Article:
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How to know if you are in touch with your emotions

Posted Sep 20 2012 3:00am

Wolf River I remember an incident (4 years ago) when my kids were about 2 and 4. I walked into the bathroom and noticed wet toilet paper everywhere; the walls were plastered. The toilet was jammed full of paper and unflushable. I didn’t know such a mess could be made in only a few minutes. I went through the roof and yelled angrily at my poor little experimentalists. I clearly remember myself shaking with rage. Luckily, I was aware enough to take time out after yelling at them. I felt way more anger than was called for in the situation. The thing is, that at most other times I was calm and seemingly normal.


In graphical form that would look like this:

I contrast that with myself now. I certainly still might get angry and explode or get angry and bottle it up for a while, but when I do, I don’t experience the same level of intensity. Emotion comes, informs me, and goes. I often feel stronger and grateful afterwards, rather than drained and guilty. More often I’m feeling anger that is proportional or appropriate to the situation, or that helps me set healthy boundaries or engage in new experiences with strength. My emotional terrain is more variable now, but less volatile. I’m aware of a wider range of emotions, joy, sadness, fear, excitement, etc. on a daily basis.

In graphical form it would look like this:


As a geologist, I can’t help but notice that the first graph reminds me of the pattern of water flow from a dammed or blocked river and the other looks more like a free-flowing natural river. Karla McLaren, author of The Language of Emotions, calls emotions the watery part of us, because they flow move and change. “Movement and flow are the central properties of water, and of emotions themselves. …The word “emotion” even has its roots in the water. It comes from the Latin emotus or emovere: to move outward, to flow outward.”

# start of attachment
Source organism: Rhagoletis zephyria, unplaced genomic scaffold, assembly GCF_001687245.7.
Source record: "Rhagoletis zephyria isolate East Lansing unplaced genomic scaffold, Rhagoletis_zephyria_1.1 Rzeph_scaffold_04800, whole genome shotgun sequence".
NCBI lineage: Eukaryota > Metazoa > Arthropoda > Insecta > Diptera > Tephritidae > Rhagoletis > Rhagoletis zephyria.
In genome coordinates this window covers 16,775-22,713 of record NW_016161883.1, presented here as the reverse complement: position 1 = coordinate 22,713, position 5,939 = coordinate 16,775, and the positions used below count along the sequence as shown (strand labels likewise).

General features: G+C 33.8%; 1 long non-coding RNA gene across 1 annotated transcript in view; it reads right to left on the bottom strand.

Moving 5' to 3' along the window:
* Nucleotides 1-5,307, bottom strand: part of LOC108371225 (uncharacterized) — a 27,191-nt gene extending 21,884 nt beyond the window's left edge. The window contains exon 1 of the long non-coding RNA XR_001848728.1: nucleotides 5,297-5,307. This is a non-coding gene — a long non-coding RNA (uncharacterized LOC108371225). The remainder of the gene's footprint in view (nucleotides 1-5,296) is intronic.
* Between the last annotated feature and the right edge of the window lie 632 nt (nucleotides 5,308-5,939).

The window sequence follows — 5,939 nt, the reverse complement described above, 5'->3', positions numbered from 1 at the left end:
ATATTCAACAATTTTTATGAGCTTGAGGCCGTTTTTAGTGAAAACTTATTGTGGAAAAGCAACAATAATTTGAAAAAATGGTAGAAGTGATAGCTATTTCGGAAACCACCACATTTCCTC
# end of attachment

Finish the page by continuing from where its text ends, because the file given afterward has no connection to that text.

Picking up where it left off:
• You know what emotion you are feeling right now in this moment. Go ahead and ask yourself, “What emotion(s) am I feeling right now?” Do you get a clear answer?
  • Your emotions come and go quickly and don’t linger– you don’t hold grudges for years.
  • Emotional responses are appropriate to the event or situation.  (The bathroom incident made me far angrier than it should have. I was connected with old anger that was bottled up inside me, just waiting to be triggered and released.)
  • Tuning into your emotions gives you direction, clarity, and all kinds of useful information that resonates as being right for you. For example, you might get information on what career path to take, how to run your business, whether to go to a party or even what foods you want to eat or how much water to drink– all from watching emotions flow by.
  • You are normally calm, but at times you explode and the intensity of emotion scares you.
  • You don’t really feel any particular emotion at the moment.
  • You emotional responses are sometimes way more intense than called for in the particular situation.
  • You have no idea how emotions could give you information about career paths or what to eat.

If your emotional system seems more blocked than free-flowing, no worries. Just as when a river dam is carefully deconstructed, your body has a remarkable capacity to bounce back and return to a natural free-flowing system.

Next week, I’ll talk about ways to deconstruct the blockage and allow the emotions to start flowing again. We do this in a gentle and gradual way, so the flow is not overwhelming. If you want to know why you should care about emotions in the first place, check out last week’s post.


Anu Gupta is a trained mind-body coach, Martha Beck coach, scientist, and business owner.  She loves to help people heal and become whole again.  Learn more about her and her approach at .

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